The House Oversight and Government Reform Committee voted along party lines Wednesday to recommend that U.S. Attorney General Eric Holder be cited for contempt of Congress for witholding documents requested in the investigation of the failed "Fast and Furious" sting operation.
The "Fast and Furious" sting was intended to trace suspected illegal arms as they traveled across the U.S.-Mexico border. However, U.S. authorities lost track of some of the weapons which were eventually found at the crime scene of a killed border patrol agent. Questions about the failed operation spurred an investigation into the sting program
A vote next week by the full House could put Holder in contempt of Congress, a move that would be unprecedented. Meanwhile, President Obama is being criticized by Republicans for using executive privilege just hours before Wednesday's vote to prevent the documents from being disclosed.
Sen. Chuck Grassley (R-IA) helped launched the investigation and tells Soledad O'Brien on CNN's "Starting Point" that the Fast and Furious program was "stupid" and says the withheld documents are essential to the investigation of the program, "In order to be a check on the executive branch under our Constitution, we need this information."
Transcript available after the jump.
SEN. CHARLES GRASSLEY (R), IOWA: Thank you.
O'BRIEN: Speaker Boehner says he wants to see this go to the House floor next week. What do you think the chances are that this is going to be negotiated out as they usually are, these cases, or that in fact it will go to a vote?
GRASSLEY: Well, I think it's going to go to a vote. But I would very much hope that it would be negotiated out. And really all we're asking for is documents. And these documents have all been inside of the Justice Department.
We know of no presidential involvement in this. I have never accused the president of anything until just now when he puts executive privilege in. And that raises a whole bunch of questions. Has he been involved?
I have only been trying to find out who at the highest level of government in the – presumably in the Justice Department that gave approval for this so we can get them fired, make sure a stupid program that led to the murder of Brian Terry is never instituted again.
And, lastly, to make sure that the family of Brian Terry gets information which they have no information on the murder of their son at this point. And the murderer has not been arrested.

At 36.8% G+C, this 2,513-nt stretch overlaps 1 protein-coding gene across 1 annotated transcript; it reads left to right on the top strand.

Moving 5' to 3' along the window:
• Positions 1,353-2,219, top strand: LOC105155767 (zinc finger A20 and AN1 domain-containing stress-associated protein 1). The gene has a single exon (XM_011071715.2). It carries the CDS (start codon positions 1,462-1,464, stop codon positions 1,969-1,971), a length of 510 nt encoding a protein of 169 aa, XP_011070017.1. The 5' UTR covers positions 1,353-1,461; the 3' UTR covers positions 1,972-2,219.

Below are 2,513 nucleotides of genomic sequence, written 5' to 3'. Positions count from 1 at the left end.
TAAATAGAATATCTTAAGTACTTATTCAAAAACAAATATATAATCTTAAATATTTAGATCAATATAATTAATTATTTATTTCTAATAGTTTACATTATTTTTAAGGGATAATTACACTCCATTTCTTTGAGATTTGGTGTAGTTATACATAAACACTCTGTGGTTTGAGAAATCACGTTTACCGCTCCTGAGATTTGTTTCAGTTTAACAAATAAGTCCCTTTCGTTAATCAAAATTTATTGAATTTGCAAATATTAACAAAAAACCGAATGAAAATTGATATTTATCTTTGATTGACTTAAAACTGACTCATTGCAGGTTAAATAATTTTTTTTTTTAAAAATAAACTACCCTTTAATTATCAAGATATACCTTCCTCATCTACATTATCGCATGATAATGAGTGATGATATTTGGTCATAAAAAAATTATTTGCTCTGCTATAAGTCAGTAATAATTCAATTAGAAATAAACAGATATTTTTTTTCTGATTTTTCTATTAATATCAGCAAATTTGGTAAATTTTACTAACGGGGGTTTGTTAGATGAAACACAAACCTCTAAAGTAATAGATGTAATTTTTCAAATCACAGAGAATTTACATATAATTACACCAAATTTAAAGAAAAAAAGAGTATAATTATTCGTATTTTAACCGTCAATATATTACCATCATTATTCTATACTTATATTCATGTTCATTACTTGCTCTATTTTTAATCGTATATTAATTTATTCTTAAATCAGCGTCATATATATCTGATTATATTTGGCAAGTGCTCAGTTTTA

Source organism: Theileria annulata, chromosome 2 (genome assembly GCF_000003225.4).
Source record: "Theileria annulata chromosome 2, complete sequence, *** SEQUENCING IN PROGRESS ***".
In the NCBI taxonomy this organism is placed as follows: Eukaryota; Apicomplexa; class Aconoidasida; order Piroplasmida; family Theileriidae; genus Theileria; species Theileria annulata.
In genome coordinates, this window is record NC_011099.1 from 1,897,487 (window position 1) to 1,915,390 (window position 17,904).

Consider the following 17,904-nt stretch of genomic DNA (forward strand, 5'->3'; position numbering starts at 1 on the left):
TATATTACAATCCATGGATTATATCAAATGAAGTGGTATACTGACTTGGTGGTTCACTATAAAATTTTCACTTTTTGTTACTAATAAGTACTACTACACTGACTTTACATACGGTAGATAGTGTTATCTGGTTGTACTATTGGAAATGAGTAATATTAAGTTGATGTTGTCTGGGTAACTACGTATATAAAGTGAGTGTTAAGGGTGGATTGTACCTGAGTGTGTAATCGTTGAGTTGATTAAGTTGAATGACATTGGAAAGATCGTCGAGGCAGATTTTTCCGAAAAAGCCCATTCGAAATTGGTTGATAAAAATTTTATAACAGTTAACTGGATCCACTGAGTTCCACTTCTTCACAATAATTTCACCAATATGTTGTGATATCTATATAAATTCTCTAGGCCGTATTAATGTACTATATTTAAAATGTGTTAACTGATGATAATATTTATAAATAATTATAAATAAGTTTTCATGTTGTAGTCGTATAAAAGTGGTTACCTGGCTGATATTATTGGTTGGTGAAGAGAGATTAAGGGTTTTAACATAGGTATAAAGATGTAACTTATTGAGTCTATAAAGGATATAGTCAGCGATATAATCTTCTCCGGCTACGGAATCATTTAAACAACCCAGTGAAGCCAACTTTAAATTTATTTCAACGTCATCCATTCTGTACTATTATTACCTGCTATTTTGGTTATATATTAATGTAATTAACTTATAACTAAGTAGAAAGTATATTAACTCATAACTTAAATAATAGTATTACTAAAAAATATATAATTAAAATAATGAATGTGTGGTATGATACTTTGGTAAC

O'BRIEN: No sitting attorney general has ever been held in contempt. Janet Reno as you well know was held in contempt in committee. And speaker at the time, Speaker Gingrich, refused to bring that to the full house. It didn't happen in Watergate.
So I guess my question would be, this is going to be precedent- setting. Do you think that this specific thing, what you just called a stupid program that resulted in the death of a border patrol agent, does it rise to that level?
GRASSLEY: Well, I think there's several respects where it rises to this level. Number one, Congress passes laws. That doesn't - that isn't the end of Congress' involvement. We are supposed to be a check on the executive branch to make sure the laws are faithfully executed.
When you're encouraging - the government is encouraging guns to be sold illegally to people that shouldn't have them, the laws aren't being faithfully executed. So in order to be a check on the executive branch under our Constitution, we need this information.
O'BRIEN: Seems to I think give fodder to those like Elijah Cummings who I was talking to this morning who said this is purely partisan. Look at the vote. It was purely along partisan lines. Congress these days is viciously partisan.
Here's what he told me earlier this morning, sir.
(BEGIN VIDEO CLIP)
REP. ELIJAH CUMMINGS (D), MARYLAND: This is not about the facts. This is about politics. And anybody who looks at this knows that. The chairman had made up his mind, and this is a result that I guess he wanted. And now we see where we are.
(END VIDEO CLIP)
O'BRIEN: There are lots of people besides the congressman saying that. What would you say to him?
GRASSLEY: Well, I would say to him - he can say anything about members of the House of Representatives he wants to. But he knows me well enough in the three decades have I been in the Senate, I have established a reputation for vigorous oversight. And I have probably taken on more Republican presidents of my own party than I have Democratic presidents.
So nobody can question whether or not I'm politically motivated by this. I'm motivated to get the facts out, to make sure the law is faithfully executed, to make sure the Terry family gets the information, and make sure a stupid program like this never happens again.
O'BRIEN: Senator Charles Grassley joining us this morning - he is the ranking member of the House Judiciary Committee. It's nice to see you, sir. Thank you very much. We appreciate your time this morning.
GRASSLEY: Thank you, Soledad.